The documentary “Tell Them We Are Rising: The Story of Black Colleges and Universities” by director Stanley Nelson is the story of how black Americans fought against inadequate funding, overcrowded classrooms, poor facilities and inequitable government funding.
It is also a story of remarkable resilience, and one that many of our teachers, counselors and social advocates have encouraged their children to see. Just as minority students perform better when they are given teachers who look like they do, students who are developing their resiliency skills will be more successful in doing so if they are presented with examples of how resilience overcomes inequity.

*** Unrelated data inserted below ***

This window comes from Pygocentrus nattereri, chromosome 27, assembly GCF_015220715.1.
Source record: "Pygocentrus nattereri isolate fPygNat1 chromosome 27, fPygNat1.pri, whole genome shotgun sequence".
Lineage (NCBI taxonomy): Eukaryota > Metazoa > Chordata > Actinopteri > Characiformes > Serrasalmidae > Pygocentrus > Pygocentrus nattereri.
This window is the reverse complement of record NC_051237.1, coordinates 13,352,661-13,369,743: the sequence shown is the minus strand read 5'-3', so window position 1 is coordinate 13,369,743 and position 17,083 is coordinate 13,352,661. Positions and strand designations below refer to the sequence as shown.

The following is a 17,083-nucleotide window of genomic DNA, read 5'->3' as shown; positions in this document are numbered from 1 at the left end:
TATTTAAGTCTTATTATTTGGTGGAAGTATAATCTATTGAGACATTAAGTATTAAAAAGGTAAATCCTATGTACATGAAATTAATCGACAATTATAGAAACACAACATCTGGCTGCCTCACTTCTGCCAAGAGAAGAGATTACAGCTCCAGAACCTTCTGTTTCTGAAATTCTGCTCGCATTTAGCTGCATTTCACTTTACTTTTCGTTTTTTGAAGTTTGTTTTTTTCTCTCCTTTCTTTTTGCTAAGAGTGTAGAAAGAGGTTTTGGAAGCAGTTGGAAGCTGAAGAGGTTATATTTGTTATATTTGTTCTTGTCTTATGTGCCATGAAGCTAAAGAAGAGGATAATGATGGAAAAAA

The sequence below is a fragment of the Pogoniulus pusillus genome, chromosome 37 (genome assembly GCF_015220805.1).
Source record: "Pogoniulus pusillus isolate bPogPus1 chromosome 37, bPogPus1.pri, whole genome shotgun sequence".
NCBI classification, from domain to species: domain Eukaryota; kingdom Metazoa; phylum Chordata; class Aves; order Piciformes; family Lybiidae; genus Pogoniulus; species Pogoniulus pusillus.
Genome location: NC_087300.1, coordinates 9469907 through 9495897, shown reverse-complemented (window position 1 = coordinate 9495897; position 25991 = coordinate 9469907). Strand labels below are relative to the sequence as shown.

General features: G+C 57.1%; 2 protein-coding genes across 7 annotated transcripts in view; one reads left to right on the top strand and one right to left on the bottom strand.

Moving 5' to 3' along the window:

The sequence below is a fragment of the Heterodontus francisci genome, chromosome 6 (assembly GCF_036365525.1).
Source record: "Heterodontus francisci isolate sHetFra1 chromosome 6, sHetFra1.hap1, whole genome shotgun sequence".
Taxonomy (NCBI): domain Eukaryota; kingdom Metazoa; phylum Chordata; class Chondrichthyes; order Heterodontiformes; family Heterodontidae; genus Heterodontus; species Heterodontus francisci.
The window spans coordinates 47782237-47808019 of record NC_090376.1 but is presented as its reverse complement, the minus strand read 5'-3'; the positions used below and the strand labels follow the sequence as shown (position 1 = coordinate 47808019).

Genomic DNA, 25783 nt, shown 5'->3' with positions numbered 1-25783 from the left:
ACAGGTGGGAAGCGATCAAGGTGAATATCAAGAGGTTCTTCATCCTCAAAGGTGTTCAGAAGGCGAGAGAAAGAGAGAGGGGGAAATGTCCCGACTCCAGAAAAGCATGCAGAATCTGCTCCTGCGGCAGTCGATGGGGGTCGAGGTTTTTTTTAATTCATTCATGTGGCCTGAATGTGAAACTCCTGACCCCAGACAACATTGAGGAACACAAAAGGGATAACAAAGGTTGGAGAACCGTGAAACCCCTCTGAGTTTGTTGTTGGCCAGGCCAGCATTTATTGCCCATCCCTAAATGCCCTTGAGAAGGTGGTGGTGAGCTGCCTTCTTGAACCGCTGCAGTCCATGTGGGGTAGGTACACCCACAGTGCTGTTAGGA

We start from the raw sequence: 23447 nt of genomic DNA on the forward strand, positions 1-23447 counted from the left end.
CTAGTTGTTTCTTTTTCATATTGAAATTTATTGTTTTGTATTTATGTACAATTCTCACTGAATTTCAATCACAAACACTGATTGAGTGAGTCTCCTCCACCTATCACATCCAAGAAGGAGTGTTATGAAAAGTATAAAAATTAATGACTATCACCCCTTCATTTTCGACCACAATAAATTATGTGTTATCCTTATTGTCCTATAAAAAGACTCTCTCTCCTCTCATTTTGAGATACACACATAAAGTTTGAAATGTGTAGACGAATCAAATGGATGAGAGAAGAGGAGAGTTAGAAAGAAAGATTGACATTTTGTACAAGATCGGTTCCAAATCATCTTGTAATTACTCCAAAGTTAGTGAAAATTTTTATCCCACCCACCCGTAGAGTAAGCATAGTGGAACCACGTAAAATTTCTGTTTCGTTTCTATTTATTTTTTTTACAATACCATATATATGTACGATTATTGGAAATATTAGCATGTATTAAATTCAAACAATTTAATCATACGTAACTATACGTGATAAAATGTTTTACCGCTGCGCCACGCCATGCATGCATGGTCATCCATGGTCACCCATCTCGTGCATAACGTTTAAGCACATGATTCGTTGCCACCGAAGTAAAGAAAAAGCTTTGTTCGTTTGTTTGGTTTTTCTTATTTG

Hollywood has trained us to believe that our stories must have happy endings. Nelson’s film doesn’t offer a cheerful climax. The reality is that graduates from historically black college and universities, or HBCUs, still face systemic racism and inequitable opportunity. White high school dropouts have a greater median net worth than black college graduates. But HBCUs have played a tremendous role in the fight to change that paradigm — producing graduates who have a stronger sense of purpose and financial well-being.
Resilience is not about making everything in the world perfect. It is about moving forward. “Tell Them We Are Rising” is an example of what can happen when people decide to move forward together.